U.S. Solicitor General’s Office at Main Justice. Credit: Mike Scarcella/ ALM

If doing something twice in a row makes a trend, then the court launched a significant one on Monday afternoon.

The court announced that Deepak Gupta of Washington’s Gupta Wessler was “invited to brief and argue” as amicus curiae “in support of the judgment below” in a Social Security case from Kentucky captioned Smith v. Berryhill.

Translated, that means that Gupta will argue a position in the case that the U.S. Justice Department—representing Social Security official Nancy Berryhill—no longer embraces. The U.S. Court of Appeals for the Sixth Circuit in January ruled against the Social Security claimant, who had sought additional income resulting from disability.

At the cert stage, U.S. Solicitor General Noel Francisco told the court that it now agreed with Social Security claimant Ricky Smith on how the agency’s Appeals Council reviews appeals from administrative decisions on disability benefits.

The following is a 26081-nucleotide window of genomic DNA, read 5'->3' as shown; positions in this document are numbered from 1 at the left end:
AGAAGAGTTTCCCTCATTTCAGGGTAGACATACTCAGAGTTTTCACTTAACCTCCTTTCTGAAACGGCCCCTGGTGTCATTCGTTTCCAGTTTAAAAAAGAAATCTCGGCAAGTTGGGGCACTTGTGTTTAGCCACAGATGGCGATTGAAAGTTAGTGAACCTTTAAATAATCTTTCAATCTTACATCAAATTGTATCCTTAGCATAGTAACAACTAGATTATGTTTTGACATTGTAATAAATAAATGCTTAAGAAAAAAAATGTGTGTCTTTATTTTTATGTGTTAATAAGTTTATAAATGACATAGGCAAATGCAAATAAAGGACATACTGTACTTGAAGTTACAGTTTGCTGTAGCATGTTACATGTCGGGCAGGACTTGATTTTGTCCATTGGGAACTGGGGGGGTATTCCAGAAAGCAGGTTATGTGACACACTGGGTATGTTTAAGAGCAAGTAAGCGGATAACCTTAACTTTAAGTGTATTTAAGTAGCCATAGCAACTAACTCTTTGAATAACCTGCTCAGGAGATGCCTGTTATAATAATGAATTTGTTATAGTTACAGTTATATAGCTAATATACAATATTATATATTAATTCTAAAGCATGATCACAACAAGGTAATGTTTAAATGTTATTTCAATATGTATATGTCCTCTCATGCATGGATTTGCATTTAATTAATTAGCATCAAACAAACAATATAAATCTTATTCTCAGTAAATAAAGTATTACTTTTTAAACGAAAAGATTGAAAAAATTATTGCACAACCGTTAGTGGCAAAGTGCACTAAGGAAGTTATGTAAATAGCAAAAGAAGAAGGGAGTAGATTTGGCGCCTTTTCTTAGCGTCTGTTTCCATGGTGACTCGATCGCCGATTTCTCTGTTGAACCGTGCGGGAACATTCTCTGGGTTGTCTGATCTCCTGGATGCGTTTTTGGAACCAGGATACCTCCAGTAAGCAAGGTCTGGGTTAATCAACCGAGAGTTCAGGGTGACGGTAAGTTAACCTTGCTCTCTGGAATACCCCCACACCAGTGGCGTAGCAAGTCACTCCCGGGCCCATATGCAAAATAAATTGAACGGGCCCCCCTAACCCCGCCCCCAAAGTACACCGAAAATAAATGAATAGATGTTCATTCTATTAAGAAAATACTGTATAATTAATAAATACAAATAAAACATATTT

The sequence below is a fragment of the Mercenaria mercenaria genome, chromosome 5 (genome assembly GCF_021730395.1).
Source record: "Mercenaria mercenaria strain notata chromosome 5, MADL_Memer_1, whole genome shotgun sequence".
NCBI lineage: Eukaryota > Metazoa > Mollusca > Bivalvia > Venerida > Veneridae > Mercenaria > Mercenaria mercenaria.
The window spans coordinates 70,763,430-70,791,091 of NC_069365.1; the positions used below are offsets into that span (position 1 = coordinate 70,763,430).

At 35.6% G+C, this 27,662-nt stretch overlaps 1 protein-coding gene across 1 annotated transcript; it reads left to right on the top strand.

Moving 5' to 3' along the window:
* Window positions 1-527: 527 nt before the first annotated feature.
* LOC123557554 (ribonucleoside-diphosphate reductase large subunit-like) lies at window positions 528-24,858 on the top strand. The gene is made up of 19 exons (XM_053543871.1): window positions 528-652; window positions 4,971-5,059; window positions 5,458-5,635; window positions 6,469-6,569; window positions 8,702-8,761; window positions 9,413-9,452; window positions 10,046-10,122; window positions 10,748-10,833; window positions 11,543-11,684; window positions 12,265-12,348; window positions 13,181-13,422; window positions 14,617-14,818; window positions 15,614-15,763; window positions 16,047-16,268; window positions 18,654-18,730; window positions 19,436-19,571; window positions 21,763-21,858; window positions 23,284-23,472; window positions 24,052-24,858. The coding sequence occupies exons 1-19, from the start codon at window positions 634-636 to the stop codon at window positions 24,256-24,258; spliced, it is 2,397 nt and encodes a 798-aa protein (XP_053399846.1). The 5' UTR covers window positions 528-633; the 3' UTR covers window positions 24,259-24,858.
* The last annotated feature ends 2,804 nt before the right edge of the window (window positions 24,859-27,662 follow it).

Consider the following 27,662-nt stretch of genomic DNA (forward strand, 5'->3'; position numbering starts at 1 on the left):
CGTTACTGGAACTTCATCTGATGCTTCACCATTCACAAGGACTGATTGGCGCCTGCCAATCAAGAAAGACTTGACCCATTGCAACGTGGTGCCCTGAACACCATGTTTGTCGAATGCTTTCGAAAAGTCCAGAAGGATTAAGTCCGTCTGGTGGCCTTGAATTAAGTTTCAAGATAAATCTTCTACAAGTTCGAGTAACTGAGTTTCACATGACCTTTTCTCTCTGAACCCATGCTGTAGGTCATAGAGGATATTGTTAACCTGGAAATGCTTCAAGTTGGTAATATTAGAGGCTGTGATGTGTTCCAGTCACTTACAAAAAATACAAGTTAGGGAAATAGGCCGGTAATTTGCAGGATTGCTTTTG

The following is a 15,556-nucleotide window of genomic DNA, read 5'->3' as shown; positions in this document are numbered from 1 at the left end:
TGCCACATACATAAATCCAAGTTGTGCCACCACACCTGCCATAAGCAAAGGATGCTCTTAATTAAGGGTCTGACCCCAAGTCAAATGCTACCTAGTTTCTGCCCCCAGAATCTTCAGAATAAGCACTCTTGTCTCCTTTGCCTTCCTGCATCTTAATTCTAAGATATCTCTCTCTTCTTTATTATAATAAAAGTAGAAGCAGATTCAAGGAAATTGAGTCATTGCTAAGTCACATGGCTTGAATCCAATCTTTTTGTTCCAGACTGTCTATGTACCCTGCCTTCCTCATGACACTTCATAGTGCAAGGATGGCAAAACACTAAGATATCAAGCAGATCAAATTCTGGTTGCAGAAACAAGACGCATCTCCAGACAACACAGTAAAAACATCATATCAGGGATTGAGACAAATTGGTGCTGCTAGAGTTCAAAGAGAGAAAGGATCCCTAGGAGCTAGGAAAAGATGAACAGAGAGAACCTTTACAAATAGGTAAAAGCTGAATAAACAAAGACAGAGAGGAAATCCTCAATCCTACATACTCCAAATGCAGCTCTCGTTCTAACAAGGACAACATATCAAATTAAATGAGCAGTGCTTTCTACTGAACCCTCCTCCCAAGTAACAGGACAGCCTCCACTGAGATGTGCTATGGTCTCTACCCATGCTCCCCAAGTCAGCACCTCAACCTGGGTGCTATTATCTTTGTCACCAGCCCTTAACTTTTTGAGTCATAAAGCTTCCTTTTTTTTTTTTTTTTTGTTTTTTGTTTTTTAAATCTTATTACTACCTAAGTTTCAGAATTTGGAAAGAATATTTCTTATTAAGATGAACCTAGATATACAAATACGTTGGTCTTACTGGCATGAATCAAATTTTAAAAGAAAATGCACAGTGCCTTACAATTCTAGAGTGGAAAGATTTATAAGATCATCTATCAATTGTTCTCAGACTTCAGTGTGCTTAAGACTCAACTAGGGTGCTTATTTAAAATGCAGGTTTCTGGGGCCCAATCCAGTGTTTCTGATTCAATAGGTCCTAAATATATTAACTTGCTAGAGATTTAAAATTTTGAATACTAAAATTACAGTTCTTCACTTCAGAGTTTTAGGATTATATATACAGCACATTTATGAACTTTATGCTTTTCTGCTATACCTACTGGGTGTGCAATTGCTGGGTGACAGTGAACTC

“The court may wish to consider appointing an amicus curiae to defend the judgment of the court of appeals,” which the government no longer embraces, Francisco wrote.

When the court is presented with a case in which both sides agree that the lower court decision is wrong, it appoints a lawyer to make the case that the ruling was right, so that both sides can be aired fully.

By long tradition, the coveted invitation to argue in such a case has been bestowed mainly on justices’ former law clerks, and has helped launch their appellate careers.

In a 2016 Cornell Law Review article on the court’s amicus invitations, Benjamin N. Cardozo School of Law professor Kate Shaw said the practice smacks of “the cronyism and patronage that characterized government employment” over a century ago before civil service reforms were enacted.

Deepak Gupta. Courtesy photo.

Gupta is not a former Supreme Court law clerk. And neither is Amy Weil, an Atlanta solo practitioner who was invited in June to argue under similar circumstances—a Social Security case titled Culbertson v. Berryhill. The case, arising from the Eleventh Circuit, will be argued Wednesday at the high court.

There’s one twist in the Gupta appointment. Gupta’s legal career has been mainly consumer- and plaintiff-oriented, but in the Smith case, he will be arguing at odds with a Social Security claimant. Gupta was out of pocket and did not respond to a question on that point, but his Gupta Wessler partner Jon Taylor tweeted Monday afternoon, “I know he’s honored. We’ll do our very best to discharge our obligations to the court.”

 

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